That’s because Target stores across the country treated them to an amazing Back-to-School-Spree with the help of The Salvation Army this morning. The kids were each given an $80 Target Gift Card to choose their favorite school supplies, clothes, and other necessities for the upcoming academic year.
For some children, this is the first time they’ve ever had brand new school materials. For many, they have a new confidence knowing they don’t have to worry about being picked on or falling behind due to a lack of supplies. For all, the shopping event was a lot of fun!
We want to wish a huge THANKS to our partner Target for their $1 million donation that is supporting the education and development of thousands of Salvation Army youth program participants. Also, to our many volunteer chaperones who helped today, you rock!
Monday, July 11, 2011
Former Buffalo Bills and Chicago Bears All-Pro NFL guard Ruben Brown will kick off his cross country motorcycle run this Friday, July 15, to raise funds for and awareness of The Salvation Army.
As part of the 11th annual Ruben Brown Motorcycle Run, Ruben will travel from the East Coast to West Coast and back again while making pit stops at our community programs along the way.
Having grown up in Salvation Army programs, Brown understands that limited financial or material means does not have to limit someone’s opportunity to achieve something great. That’s why his Ruben Brown Foundation is committed to supporting youth development through athletics, cultural, and educational programs.
We’re excited that he’s using this creative opportunity to help support other kids who are benefitting from Salvation Army programs, just like he did!
You can support Ruben’s Motorcycle Run by donating online at www.RubensRun.com, or give a $10 gift via text message by texting the word “RUN” to 80888.* Ninety percent of all funds donated will go to support the work of The Salvation Army; the remainder will subsidize transportation expenses associated with the Run. Plus, donations will stay in the local community in which it was raised.
Be sure to follow Ruben’s progress at www.facebook.com/rubenbrownfoundation and www.twitter.com/rubenbrownFDFN.
Ruben Brown, center, is using his motorcycle to make some noise for Salvation Army programs across the country. Photo: The Salvation Army Buffalo
And keep your eyes and ears open – if you hear a rumbling down the street, it may just be Ruben rumbling his way through your neighborhood. Check the schedule below to see if he’ll be visiting a Salvation Army center near you:
* Buffalo, NY (July 15): Ruben’s Run kick off with Salvation Army staff, city officials and local business supporters.
* Lynchburg, VA (July 16): Ruben provides food to Salvation Army clients at the Lynchburg Corps Gymnasium.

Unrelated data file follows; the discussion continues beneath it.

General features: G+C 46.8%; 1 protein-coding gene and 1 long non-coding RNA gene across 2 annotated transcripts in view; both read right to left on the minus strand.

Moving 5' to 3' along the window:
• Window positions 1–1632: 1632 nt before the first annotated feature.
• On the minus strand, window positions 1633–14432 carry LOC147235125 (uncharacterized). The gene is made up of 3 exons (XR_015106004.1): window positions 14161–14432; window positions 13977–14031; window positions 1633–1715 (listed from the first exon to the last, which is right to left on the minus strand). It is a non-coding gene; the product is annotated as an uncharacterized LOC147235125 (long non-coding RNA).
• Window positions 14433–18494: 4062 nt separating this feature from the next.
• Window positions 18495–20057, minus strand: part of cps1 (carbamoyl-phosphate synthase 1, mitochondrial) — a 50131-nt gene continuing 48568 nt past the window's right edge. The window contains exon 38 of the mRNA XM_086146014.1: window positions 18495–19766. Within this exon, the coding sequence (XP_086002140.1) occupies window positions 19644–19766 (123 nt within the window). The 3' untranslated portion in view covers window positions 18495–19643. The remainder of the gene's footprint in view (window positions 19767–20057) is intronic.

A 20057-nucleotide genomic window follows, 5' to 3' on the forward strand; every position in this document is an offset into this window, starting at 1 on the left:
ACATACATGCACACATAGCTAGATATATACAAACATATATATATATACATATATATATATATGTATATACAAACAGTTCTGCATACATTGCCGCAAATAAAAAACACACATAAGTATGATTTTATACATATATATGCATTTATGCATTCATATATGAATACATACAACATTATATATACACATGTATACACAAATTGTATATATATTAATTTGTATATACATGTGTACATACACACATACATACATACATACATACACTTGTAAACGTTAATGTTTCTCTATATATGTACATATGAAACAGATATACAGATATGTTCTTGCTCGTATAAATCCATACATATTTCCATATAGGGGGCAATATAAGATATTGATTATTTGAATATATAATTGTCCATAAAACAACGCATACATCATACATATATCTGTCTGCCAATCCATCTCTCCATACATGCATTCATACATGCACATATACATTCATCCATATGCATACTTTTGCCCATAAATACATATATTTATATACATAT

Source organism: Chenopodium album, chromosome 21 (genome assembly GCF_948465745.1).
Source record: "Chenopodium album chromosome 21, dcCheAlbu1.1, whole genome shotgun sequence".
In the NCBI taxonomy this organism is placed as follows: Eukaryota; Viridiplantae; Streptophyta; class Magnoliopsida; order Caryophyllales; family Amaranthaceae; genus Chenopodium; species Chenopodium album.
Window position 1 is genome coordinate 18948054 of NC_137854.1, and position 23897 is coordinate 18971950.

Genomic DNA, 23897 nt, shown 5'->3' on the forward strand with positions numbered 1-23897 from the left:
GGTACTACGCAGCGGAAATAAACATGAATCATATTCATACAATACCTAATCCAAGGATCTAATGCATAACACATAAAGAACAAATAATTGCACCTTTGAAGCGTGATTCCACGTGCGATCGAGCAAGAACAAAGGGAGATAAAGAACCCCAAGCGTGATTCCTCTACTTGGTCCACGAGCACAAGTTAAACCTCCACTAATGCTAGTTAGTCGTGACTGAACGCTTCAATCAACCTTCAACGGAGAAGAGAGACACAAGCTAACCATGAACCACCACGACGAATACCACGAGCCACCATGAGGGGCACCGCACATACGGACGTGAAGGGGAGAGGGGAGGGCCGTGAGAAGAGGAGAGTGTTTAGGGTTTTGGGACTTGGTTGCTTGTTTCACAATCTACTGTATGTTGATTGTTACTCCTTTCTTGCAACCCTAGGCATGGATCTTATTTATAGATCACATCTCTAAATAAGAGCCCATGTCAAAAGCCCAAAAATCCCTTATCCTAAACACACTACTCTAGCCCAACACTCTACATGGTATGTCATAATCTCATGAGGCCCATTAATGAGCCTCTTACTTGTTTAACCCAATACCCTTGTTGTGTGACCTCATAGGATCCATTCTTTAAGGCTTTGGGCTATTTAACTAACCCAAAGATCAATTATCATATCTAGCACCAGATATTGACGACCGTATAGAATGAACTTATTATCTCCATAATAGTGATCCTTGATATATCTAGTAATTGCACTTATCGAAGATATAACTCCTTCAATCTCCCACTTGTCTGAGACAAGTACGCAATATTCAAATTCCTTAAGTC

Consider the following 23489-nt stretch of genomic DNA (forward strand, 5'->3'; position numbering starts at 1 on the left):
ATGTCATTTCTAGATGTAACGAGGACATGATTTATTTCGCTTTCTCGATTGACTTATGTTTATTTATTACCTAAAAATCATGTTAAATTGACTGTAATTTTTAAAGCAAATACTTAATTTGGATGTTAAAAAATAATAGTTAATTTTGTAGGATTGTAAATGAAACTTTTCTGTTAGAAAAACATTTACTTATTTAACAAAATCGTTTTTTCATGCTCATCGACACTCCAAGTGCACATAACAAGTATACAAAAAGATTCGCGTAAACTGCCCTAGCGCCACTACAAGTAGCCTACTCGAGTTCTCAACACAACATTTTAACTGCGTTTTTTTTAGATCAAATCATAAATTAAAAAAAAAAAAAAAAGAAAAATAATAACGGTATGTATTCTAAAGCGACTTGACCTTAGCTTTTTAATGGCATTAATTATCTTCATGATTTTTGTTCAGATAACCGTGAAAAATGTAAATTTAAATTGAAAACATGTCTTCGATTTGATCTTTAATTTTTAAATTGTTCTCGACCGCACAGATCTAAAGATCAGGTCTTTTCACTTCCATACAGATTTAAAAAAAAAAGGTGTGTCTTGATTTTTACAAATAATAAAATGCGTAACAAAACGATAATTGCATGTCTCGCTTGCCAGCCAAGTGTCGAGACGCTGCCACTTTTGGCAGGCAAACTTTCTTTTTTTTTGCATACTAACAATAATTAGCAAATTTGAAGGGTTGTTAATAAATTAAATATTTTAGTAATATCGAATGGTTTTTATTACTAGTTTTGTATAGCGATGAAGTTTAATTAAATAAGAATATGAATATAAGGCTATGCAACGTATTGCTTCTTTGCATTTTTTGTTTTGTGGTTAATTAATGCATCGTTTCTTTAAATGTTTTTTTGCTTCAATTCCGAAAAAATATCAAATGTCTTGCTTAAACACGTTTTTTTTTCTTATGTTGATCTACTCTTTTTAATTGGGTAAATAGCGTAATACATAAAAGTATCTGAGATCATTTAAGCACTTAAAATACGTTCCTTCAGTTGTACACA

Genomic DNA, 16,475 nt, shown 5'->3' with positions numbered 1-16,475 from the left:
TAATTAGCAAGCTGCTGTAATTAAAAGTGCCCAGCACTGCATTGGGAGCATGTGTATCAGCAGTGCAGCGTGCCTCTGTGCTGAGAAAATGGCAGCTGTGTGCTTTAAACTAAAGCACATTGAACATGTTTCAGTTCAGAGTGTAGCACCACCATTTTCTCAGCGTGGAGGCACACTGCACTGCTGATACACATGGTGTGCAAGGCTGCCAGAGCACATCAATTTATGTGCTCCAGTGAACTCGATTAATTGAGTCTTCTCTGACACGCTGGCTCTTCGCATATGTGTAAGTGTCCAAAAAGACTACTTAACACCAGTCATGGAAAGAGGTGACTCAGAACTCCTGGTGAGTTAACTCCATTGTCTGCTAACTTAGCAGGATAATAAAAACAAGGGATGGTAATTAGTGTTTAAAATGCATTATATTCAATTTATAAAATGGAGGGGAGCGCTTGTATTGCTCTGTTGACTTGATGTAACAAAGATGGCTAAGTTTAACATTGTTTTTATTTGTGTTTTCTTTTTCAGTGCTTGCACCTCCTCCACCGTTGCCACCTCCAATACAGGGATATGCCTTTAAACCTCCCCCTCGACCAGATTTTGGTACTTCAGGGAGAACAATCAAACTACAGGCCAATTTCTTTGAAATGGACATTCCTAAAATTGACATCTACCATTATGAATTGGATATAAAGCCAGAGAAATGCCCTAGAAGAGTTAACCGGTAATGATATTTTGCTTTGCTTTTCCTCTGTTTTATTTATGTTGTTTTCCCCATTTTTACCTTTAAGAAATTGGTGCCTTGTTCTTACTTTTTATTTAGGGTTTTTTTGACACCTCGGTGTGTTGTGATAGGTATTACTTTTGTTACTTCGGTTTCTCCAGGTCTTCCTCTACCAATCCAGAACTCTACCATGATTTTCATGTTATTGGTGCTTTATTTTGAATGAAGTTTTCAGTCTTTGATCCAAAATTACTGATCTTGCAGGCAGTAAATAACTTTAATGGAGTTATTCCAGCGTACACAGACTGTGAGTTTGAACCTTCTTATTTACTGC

* Nashville, TN (July 18): Ruben visits the Madison Corps and takes a motorcycle tour of Madison with the Corps Officer.
* Little Rock, AR (July 22): Ruben rides with the local motorcycle group to The Salvation Army’s Harbor Light to serve breakfast to clients.
* Tulsa, OK (July 23): Ruben visits the Center of Hope in Tulsa, OK and helps serve lunch.
* Dallas – Fort Worth, TX (July 25): Ruben visits kids at The Salvation Army’s Summer Youth Day Camp and later serves lunch at the Mabee Center.
* El Paso, TX (July 26): Ruben visits The Salvation Army’s Emergency Shelter and later ride with local motorcycle groups to the Texas/New Mexico border.
* Los Angeles, CA (July 30): Ruben visits The Salvation Army Red Shield Youth and Community Center to play with the kids.
* Milwaukee, WI (August 11): Ruben has a Meet and Greet Autograph Session at the Harley Museum’s monthly Bike Night Meeting.
* A one-time donation of $10 will be billed to your mobile phone bill. Messaging and data rates may apply. Donations are collected for The Salvation Army by mobilecause.com. Reply STOP to 80888 to stop. Reply HELP to 80888 for help. For terms, see www.igfn.org/t
Wednesday, May 18, 2011
In Charlotte, North Carolina, The Salvation Army set out to serve a large, underserved Hispanic community that had been the target of much tension and violence.
A single, two-bedroom unit in the community’s apartment complex looked like any other unit from the outside, but inside it became known as a safe place that offered afterschool tutoring, games, counseling, and much more for struggling Latino families.
The Salvation Army’s Hispanic Ministry has only been running for about a year, but there’s already a noticeable sense of stability and safety that’s resulted. However, there’s one effect of the outreach that neither the neighborhood nor The Salvation Army expected – a significant decline in racial tension.